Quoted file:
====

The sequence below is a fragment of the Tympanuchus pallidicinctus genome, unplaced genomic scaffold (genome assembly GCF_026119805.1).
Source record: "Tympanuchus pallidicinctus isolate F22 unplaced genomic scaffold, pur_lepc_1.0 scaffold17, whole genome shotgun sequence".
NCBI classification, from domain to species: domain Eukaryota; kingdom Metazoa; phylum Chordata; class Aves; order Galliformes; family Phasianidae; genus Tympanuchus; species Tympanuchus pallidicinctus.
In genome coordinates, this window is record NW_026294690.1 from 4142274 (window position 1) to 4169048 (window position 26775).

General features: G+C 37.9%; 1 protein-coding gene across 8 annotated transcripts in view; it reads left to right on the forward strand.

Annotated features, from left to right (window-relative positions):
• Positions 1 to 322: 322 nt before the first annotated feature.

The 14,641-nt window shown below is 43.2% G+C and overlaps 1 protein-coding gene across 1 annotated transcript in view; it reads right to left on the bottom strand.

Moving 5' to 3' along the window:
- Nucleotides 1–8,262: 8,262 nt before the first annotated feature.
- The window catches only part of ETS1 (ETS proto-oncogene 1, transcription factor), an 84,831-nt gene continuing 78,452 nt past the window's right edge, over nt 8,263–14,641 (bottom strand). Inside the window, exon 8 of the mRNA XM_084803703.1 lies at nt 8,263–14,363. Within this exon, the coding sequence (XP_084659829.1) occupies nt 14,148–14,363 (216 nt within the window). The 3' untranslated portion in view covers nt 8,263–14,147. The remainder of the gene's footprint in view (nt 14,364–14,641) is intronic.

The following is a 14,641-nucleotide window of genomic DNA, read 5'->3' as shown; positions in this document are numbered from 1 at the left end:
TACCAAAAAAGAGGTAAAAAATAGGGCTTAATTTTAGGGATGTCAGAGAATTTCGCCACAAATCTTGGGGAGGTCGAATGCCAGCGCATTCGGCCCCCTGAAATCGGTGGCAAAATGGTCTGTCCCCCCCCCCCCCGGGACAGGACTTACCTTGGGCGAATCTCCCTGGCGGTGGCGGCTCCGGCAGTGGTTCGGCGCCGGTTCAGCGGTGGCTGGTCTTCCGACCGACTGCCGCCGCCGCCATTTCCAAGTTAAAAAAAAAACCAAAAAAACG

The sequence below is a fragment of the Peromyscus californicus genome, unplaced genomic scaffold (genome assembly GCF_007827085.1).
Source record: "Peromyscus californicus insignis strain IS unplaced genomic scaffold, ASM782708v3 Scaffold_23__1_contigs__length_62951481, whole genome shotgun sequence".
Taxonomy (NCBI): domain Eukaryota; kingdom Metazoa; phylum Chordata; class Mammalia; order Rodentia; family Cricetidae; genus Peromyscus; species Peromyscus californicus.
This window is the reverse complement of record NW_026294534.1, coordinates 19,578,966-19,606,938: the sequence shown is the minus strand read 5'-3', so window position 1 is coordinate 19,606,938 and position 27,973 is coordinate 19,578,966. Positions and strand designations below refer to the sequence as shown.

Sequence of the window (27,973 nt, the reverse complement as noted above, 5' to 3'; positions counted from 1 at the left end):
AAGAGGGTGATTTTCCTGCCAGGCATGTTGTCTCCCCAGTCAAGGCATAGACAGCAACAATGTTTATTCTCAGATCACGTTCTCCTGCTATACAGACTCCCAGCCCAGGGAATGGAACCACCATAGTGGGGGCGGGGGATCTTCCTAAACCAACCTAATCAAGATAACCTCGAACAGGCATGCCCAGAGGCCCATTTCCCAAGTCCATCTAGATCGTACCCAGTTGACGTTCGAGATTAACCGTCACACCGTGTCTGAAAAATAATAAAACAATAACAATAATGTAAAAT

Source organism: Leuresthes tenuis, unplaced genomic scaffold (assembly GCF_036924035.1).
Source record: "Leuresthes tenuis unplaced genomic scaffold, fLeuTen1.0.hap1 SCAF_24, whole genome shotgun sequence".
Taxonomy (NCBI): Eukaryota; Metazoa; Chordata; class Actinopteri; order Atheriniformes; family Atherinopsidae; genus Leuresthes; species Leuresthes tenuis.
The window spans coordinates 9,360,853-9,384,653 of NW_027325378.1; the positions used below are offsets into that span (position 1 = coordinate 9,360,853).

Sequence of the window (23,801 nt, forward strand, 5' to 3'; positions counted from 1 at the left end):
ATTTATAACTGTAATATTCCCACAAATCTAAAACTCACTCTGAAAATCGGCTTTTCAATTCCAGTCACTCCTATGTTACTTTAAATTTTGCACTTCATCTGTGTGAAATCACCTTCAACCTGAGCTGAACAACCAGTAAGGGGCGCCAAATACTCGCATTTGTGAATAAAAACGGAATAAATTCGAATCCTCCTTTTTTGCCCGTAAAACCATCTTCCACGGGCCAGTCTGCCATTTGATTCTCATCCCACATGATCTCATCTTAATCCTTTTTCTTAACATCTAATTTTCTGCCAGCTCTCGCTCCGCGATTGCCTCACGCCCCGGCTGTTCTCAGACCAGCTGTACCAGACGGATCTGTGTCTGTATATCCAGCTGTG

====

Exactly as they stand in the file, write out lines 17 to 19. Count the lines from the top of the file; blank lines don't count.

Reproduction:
This window is the reverse complement of record NW_026294534.1, coordinates 19,578,966-19,606,938: the sequence shown is the minus strand read 5'-3', so window position 1 is coordinate 19,606,938 and position 27,973 is coordinate 19,578,966. Positions and strand designations below refer to the sequence as shown.

Sequence of the window (27,973 nt, the reverse complement as noted above, 5' to 3'; positions counted from 1 at the left end):
AAGAGGGTGATTTTCCTGCCAGGCATGTTGTCTCCCCAGTCAAGGCATAGACAGCAACAATGTTTATTCTCAGATCACGTTCTCCTGCTATACAGACTCCCAGCCCAGGGAATGGAACCACCATAGTGGGGGCGGGGGATCTTCCTAAACCAACCTAATCAAGATAACCTCGAACAGGCATGCCCAGAGGCCCATTTCCCAAGTCCATCTAGATCGTACCCAGTTGACGTTCGAGATTAACCGTCACACCGTGTCTGAAAAATAATAAAACAATAACAATAATGTAAAAT